Perhaps most importantly, the particles in the Doyle group’s system can be regenerated and used over and over again. By simply soaking the particles in an ethanol bath, they can be washed of micropollutants for indefinite use without loss of efficacy. When activated carbon is used for water treatment, the activated carbon itself becomes contaminated with micropollutants and must be treated as toxic chemical waste and disposed of in special landfills. Over time, micropollutants in landfills will reenter the ecosystem, perpetuating the problem.
Arjav Shah, a PhD-MBA candidate in MIT’s Department of Chemical Engineering and the MIT Sloan School of Management, respectively, recently joined the team to lead commercialization efforts. The team has found that the zwitterionic hydrogels could be used in several real-world contexts, ranging from large-scale industrial packed beds to small-scale, portable, off-grid applications — for example, in tablets that could clean water in a canteen — and they have begun piloting the technology through a number of commercialization programs at MIT and in the greater Boston area.
The combined strengths of each member of the team continue to drive the project forward in impactful ways, including undergraduate students like Andre Hamelberg, the third author on the Nature Water paper. Hamelberg is a participant in MIT’s Undergraduate Research Opportunities Program (UROP). Gokhale, who is also a J-WAFS Fellow, provides training and mentorship to Hamelberg and other UROP students in the lab.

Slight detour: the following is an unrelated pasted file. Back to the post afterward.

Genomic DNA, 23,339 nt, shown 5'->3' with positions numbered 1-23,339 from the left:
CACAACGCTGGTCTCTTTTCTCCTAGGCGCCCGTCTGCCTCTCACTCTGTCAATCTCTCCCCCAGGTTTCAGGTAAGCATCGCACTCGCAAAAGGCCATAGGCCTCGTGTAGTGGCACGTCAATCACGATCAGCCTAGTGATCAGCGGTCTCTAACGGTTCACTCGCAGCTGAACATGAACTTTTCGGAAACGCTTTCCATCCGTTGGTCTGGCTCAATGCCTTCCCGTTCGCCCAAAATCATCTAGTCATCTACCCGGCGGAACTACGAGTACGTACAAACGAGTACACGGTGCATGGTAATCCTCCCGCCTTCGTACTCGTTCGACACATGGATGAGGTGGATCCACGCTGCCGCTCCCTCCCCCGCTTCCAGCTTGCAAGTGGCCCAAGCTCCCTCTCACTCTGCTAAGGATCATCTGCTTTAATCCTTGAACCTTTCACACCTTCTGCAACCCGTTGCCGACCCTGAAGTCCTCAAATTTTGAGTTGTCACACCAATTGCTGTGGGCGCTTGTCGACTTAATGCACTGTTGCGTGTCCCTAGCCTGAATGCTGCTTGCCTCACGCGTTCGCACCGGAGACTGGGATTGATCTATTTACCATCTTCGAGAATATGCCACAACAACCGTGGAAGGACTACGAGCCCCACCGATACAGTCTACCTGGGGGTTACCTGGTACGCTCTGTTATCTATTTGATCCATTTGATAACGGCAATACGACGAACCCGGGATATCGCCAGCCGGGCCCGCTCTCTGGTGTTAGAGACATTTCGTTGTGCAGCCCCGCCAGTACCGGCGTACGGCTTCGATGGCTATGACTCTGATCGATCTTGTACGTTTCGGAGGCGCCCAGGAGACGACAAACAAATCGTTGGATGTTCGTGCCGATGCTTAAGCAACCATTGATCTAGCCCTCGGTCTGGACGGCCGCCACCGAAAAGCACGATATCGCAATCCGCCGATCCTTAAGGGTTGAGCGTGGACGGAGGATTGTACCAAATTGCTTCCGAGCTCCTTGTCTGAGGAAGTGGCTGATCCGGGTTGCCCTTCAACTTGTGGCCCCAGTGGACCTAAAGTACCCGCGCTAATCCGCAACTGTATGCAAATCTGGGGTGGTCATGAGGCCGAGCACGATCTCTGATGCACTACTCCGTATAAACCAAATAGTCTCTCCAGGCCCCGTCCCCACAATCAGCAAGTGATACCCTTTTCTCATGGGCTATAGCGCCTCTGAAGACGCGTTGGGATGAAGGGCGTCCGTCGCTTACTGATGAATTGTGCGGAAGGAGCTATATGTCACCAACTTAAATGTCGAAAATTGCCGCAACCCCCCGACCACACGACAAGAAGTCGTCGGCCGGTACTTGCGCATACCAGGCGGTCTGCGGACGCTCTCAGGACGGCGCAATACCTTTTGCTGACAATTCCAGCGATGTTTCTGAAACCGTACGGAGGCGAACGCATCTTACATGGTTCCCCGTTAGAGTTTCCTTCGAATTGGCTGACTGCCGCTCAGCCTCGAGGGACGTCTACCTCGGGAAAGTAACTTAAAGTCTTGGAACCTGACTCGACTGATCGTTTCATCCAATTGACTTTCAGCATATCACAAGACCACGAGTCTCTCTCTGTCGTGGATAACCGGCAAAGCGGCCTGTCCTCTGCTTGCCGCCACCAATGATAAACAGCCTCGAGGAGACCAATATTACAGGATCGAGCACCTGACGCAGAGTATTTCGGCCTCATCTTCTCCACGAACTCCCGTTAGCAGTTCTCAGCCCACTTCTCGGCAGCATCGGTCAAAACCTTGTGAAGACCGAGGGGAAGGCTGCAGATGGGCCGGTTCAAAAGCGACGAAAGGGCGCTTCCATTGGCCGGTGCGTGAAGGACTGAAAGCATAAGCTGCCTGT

“We see this as an educational opportunity,” says Gokhale, noting that the UROP students learn science and chemical engineering through the research they conduct in the lab. The J-WAFS project has also been “a way of getting undergrads interested in water treatment and the more sustainable aspects of chemical engineering,” Gokhale says. He adds that it’s “one of the few projects which goes all the way from designing specific chemistries to building small filters and units and scaling them up and commercializing them. It’s a really good learning opportunity for the undergrads and we’re always excited to have them work with us.”
In four years, the technology has been able to grow from an initial idea to a technology with scalable, real-world applications, making it an exemplar J-WAFS project. The fruitful collaboration between J-WAFS and the Doyle lab serves as inspiration for any MIT faculty who may want to apply their research to water or food systems projects.
“The J-WAFS project serves as a way to demystify what a chemical engineer does,” says Doyle. “I think that there’s an old idea of chemical engineering as working in just oil and gas. But modern chemical engineering is focused on things which make life and the environment better.” More